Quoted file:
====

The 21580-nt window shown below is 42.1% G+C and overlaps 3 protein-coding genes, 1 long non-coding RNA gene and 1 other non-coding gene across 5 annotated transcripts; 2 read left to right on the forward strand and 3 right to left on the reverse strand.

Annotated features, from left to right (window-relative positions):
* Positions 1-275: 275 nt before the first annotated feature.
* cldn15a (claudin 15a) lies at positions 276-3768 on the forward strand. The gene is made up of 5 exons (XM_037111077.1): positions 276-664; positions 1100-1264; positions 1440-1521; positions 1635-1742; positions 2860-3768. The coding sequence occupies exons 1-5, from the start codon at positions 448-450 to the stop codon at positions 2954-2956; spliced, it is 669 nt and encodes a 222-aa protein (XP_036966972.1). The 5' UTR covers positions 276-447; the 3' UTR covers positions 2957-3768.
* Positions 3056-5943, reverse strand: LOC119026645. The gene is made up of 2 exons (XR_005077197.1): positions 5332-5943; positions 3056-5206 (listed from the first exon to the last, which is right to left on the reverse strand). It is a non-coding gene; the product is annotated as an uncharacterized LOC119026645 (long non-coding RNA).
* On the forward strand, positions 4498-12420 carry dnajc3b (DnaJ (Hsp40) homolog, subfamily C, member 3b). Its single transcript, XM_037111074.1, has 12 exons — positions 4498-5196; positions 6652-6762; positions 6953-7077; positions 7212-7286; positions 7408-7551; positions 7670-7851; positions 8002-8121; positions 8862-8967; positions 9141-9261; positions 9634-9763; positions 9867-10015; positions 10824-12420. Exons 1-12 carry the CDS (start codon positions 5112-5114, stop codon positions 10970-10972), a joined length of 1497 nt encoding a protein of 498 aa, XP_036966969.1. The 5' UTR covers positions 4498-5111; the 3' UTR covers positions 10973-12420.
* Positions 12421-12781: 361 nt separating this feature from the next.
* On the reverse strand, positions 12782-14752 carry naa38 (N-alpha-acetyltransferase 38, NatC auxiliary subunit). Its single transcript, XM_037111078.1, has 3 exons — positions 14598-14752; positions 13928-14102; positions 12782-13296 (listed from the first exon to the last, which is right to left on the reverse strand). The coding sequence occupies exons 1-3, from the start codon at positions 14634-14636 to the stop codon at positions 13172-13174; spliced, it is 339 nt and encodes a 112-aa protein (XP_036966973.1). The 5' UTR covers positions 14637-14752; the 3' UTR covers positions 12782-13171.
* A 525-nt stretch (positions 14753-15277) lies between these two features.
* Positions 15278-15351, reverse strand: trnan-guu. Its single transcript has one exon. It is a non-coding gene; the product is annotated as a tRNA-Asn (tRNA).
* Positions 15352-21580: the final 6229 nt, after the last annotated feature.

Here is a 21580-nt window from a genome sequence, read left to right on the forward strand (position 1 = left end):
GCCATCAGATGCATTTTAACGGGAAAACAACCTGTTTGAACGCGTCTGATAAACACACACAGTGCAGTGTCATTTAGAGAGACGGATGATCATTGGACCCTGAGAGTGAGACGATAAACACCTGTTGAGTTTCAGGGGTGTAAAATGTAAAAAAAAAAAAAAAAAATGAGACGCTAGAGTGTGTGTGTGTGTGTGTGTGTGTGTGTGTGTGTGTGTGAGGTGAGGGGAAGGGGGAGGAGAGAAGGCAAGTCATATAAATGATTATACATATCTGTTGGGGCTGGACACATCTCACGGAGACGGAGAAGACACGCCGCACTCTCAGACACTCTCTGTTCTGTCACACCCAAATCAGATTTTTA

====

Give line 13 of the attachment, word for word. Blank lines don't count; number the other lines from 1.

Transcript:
GCCATCAGATGCATTTTAACGGGAAAACAACCTGTTTGAACGCGTCTGATAAACACACACAGTGCAGTGTCATTTAGAGAGACGGATGATCATTGGACCCTGAGAGTGAGACGATAAACACCTGTTGAGTTTCAGGGGTGTAAAATGTAAAAAAAAAAAAAAAAAATGAGACGCTAGAGTGTGTGTGTGTGTGTGTGTGTGTGTGTGTGTGTGTGTGAGGTGAGGGGAAGGGGGAGGAGAGAAGGCAAGTCATATAAATGATTATACATATCTGTTGGGGCTGGACACATCTCACGGAGACGGAGAAGACACGCCGCACTCTCAGACACTCTCTGTTCTGTCACACCCAAATCAGATTTTTA